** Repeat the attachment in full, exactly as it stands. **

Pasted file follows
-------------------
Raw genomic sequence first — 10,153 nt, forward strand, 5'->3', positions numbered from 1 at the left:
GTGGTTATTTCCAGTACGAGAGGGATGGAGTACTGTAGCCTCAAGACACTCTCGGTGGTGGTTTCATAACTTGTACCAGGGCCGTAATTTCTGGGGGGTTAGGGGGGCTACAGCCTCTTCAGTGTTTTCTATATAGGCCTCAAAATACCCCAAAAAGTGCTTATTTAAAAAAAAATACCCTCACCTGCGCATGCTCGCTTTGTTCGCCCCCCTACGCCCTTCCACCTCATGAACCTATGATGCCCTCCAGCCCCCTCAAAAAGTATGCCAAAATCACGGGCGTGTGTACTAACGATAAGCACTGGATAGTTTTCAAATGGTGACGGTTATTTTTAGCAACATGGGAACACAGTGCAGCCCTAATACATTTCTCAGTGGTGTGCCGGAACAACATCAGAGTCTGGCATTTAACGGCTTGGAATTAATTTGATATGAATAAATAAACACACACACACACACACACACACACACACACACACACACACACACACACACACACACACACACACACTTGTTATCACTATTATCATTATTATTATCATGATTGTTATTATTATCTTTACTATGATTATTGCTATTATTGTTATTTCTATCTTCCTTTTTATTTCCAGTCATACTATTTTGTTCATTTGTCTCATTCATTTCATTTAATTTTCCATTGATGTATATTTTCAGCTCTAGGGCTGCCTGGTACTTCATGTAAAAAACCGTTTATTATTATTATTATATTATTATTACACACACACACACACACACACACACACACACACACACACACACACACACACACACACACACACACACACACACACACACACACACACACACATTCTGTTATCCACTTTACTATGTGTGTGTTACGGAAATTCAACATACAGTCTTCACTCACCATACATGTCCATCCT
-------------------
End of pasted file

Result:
Raw genomic sequence first — 10,153 nt, forward strand, 5'->3', positions numbered from 1 at the left:
GTGGTTATTTCCAGTACGAGAGGGATGGAGTACTGTAGCCTCAAGACACTCTCGGTGGTGGTTTCATAACTTGTACCAGGGCCGTAATTTCTGGGGGGTTAGGGGGGCTACAGCCTCTTCAGTGTTTTCTATATAGGCCTCAAAATACCCCAAAAAGTGCTTATTTAAAAAAAAATACCCTCACCTGCGCATGCTCGCTTTGTTCGCCCCCCTACGCCCTTCCACCTCATGAACCTATGATGCCCTCCAGCCCCCTCAAAAAGTATGCCAAAATCACGGGCGTGTGTACTAACGATAAGCACTGGATAGTTTTCAAATGGTGACGGTTATTTTTAGCAACATGGGAACACAGTGCAGCCCTAATACATTTCTCAGTGGTGTGCCGGAACAACATCAGAGTCTGGCATTTAACGGCTTGGAATTAATTTGATATGAATAAATAAACACACACACACACACACACACACACACACACACACACACACACACACACACACACACACACACACACTTGTTATCACTATTATCATTATTATTATCATGATTGTTATTATTATCTTTACTATGATTATTGCTATTATTGTTATTTCTATCTTCCTTTTTATTTCCAGTCATACTATTTTGTTCATTTGTCTCATTCATTTCATTTAATTTTCCATTGATGTATATTTTCAGCTCTAGGGCTGCCTGGTACTTCATGTAAAAAACCGTTTATTATTATTATTATATTATTATTACACACACACACACACACACACACACACACACACACACACACACACACACACACACACACACACACACACACACACACACACACACACACACATTCTGTTATCCACTTTACTATGTGTGTGTTACGGAAATTCAACATACAGTCTTCACTCACCATACATGTCCATCCT